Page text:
Understanding and managing data is crucial for any business operating in today’s times. With modern data volumes growing by leaps and bounds, this task gets tougher. Statistics reveal that the total data creation and consumption is expected to triple between now and 2025. Another exciting piece of information? Around 80 percent of the data available is in an unstructured form. It means only 20 percent of the data available is structured. We will cover structured examples, along with unstructured ones.
Structured and unstructured data are the most common data groupings. The distinction between structured and unstructured data deeply influences businesses’ approach to their own data. It also impacts the utility value of data.
Efficient data identification and management are essential to staying relevant in a data-driven world.
Structured Vs. Unstructured Data
The most fundamental difference between structured and unstructured data is that.
- Structured data has a fixed field within a database, record, or file.
- Unstructured data is devoid of a specific field structure.
Businesses must know how to identify each kind of data, their nuances, and how to work with them.
Businesses must be able to understand the nuances of each data type. They also need to know how the storage and management process. They can use data specialists and leverage various tools and data strategies to manage multiple types of data efficiently and correctly.
Structured Data Definition and Examples
Structured data is the type of data that fits within a record or file and can be worked on directly. This is the type of data that business users work with directly.
Examples of structured data include data from Excel spreadsheets structured within the format of the table.
Structured data is easier to analyze, store, and process manually and automatically, hence preferred by businesses. The tools and languages used for working with structured data are simple and user-friendly. There are more examples of structured data below.
Unstructured Data Definition and Examples
Unstructured data does not fit within a consistent format or structure. They cannot be analyzed using conventional tools and methods. Also, unstructured data can take many forms.
- Video files
- Mp3 Audio files
- Social media posts
- Abstract or behavioral data
- Mobile data
Unstructured data can take many forms, so its management is a huge challenge. As it doesn’t follow any predefined model, data managers can’t organize it in a relational base.
Unstructured data converts into structured in most workflows through a process of structuring and transformation before finally ready for analysis.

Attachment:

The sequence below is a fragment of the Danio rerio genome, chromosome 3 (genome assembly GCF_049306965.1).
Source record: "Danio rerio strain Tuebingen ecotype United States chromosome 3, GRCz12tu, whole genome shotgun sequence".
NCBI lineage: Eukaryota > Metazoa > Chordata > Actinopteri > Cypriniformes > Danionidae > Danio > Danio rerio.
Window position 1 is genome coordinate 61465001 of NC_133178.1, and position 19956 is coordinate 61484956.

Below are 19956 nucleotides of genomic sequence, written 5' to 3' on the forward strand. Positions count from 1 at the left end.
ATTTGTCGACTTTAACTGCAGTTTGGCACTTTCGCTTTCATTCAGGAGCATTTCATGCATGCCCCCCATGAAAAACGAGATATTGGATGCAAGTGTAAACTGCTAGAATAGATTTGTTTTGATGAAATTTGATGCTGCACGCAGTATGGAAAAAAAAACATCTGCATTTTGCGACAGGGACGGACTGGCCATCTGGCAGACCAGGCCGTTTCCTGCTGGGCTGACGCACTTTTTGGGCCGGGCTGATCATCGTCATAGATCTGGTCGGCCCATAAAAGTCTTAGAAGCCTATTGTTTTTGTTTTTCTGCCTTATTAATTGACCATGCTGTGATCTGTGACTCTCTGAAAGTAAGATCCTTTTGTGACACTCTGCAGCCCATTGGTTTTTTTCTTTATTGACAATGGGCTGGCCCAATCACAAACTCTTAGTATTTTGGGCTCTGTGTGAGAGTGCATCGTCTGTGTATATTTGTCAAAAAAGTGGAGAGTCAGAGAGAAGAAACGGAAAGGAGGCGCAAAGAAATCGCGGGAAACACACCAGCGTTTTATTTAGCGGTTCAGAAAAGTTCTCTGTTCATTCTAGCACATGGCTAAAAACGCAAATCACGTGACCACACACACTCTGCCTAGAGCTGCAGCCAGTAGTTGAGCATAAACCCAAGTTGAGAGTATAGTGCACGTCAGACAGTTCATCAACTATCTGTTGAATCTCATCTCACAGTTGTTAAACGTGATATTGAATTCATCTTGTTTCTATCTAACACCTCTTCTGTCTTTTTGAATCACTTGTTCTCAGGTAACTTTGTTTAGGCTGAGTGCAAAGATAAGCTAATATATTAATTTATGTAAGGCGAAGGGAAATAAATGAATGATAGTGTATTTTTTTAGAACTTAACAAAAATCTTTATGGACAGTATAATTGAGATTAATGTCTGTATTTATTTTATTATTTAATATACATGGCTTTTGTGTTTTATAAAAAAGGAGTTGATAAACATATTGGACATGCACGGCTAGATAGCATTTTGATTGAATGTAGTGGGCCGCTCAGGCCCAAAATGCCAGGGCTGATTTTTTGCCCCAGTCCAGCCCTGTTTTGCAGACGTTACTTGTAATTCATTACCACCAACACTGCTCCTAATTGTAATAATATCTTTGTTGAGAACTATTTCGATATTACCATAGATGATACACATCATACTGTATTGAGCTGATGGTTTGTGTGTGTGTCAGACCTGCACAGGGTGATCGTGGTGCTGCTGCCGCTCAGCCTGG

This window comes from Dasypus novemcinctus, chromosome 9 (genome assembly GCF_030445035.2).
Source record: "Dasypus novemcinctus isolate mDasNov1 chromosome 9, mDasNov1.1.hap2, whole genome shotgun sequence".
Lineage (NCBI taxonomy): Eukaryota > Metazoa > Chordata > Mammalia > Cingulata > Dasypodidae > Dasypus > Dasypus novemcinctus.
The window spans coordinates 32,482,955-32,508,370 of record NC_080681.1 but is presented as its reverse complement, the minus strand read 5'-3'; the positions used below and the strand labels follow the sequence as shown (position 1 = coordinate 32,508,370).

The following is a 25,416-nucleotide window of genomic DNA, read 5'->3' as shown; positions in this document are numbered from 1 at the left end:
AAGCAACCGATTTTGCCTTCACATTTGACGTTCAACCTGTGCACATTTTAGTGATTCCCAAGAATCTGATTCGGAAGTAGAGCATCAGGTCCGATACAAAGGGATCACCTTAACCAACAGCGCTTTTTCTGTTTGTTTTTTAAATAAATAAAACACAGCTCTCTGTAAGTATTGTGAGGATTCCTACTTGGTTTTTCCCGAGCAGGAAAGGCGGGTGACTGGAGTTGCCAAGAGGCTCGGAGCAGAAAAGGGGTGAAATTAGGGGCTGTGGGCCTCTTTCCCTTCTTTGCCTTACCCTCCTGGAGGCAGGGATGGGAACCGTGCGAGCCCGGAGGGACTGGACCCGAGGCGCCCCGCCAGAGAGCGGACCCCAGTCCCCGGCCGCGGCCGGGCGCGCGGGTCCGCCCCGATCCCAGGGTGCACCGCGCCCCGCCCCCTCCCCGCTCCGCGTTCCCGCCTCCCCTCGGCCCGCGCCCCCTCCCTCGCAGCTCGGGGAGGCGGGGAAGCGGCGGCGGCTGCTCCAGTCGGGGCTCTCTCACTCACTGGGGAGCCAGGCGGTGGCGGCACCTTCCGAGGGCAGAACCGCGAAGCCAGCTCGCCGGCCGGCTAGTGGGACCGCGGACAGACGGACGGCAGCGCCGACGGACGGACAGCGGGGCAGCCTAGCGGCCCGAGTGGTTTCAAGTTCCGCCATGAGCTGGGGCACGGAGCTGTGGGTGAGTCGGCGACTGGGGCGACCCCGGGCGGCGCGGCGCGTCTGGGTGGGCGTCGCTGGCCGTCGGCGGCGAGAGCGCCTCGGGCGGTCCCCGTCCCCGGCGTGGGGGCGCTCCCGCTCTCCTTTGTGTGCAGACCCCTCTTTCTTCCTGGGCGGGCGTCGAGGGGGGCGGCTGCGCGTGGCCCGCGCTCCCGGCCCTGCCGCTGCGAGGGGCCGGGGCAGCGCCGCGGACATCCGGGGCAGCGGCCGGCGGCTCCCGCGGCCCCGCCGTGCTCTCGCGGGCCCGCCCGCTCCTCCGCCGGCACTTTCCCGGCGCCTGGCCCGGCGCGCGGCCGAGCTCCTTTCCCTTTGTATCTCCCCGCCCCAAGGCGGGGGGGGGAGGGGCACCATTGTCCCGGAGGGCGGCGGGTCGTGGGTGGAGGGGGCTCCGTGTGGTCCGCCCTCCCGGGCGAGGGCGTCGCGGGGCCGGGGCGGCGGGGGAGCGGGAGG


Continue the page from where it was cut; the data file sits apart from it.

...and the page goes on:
Structured vs. Unstructured Data: The Differences
Some of the core differences between structured and unstructured data are in the following areas:
It is easy to store structured data at scale as it is designed into a format and hence takes less space. Storage of unstructured data poses a challenge as the storage function has to handle various formats.
They place structured data in relational databases. They can be quickly accessed from such databases. When scaled, they become data warehouses defined as repositories for high volumes of structured data. They are the final destination of the ETL or Extraction, Transformation, and Loading pipeline. The pipeline converts data into a structured form before its dispatched to the data warehouse.
Unstructured data generally stores in data lakes at scale. Data lakes are freeform repositories for storing data in the raw form. Data lakes use more raw storage space. However, they are more flexible than warehouses.
Structured data is easier to analyze using traditional tools and programs. Likewise, analyzing unstructured data is a more intensive process and involves the use of a specialized approach. Also, users almost always have to run the data through unique structuring tools and processes.
Can You Work With Unstructured Data?
Structured data is easy to analyze and manage via programs like Excel and Google sheets. Analysis of unstructured data is a more complicated process.
It is possible to work with unstructured data, although some form of structuring is desirable for the proper analysis of data. Technical specialists such as data engineers and data scientists can work directly with unstructured data because it involves knowledge of scalable data integration and integrity practices.
While some may process unstructured data for their own use, others may transform unstructured data for the benefit of non-technical users. Larger organizations have dedicated teams for managing unstructured data.
Tools for Analyzing Unstructured Data
As unstructured data continues to grow in volume and variety, the tools to handle the data are also undergoing major changes. Some of these tools are developed for specific data types. Technologies such as Machine learning and Artificial Intelligence -powered analytics have significantly enhanced the ability to work with unstructured data.
Businesses can extract better value from data when they can distinguish between unstructured and structured data, the repository needed for specific data types, the skillset required for better data management and analysis, and the tools needed to make that analysis effortless and quick. Businesses can also involve third-party data management and analysis experts to handle their unstructured and structured data efficiently. Now that you’ve seen examples of structured data and unstructured, you can decide which one your business needs.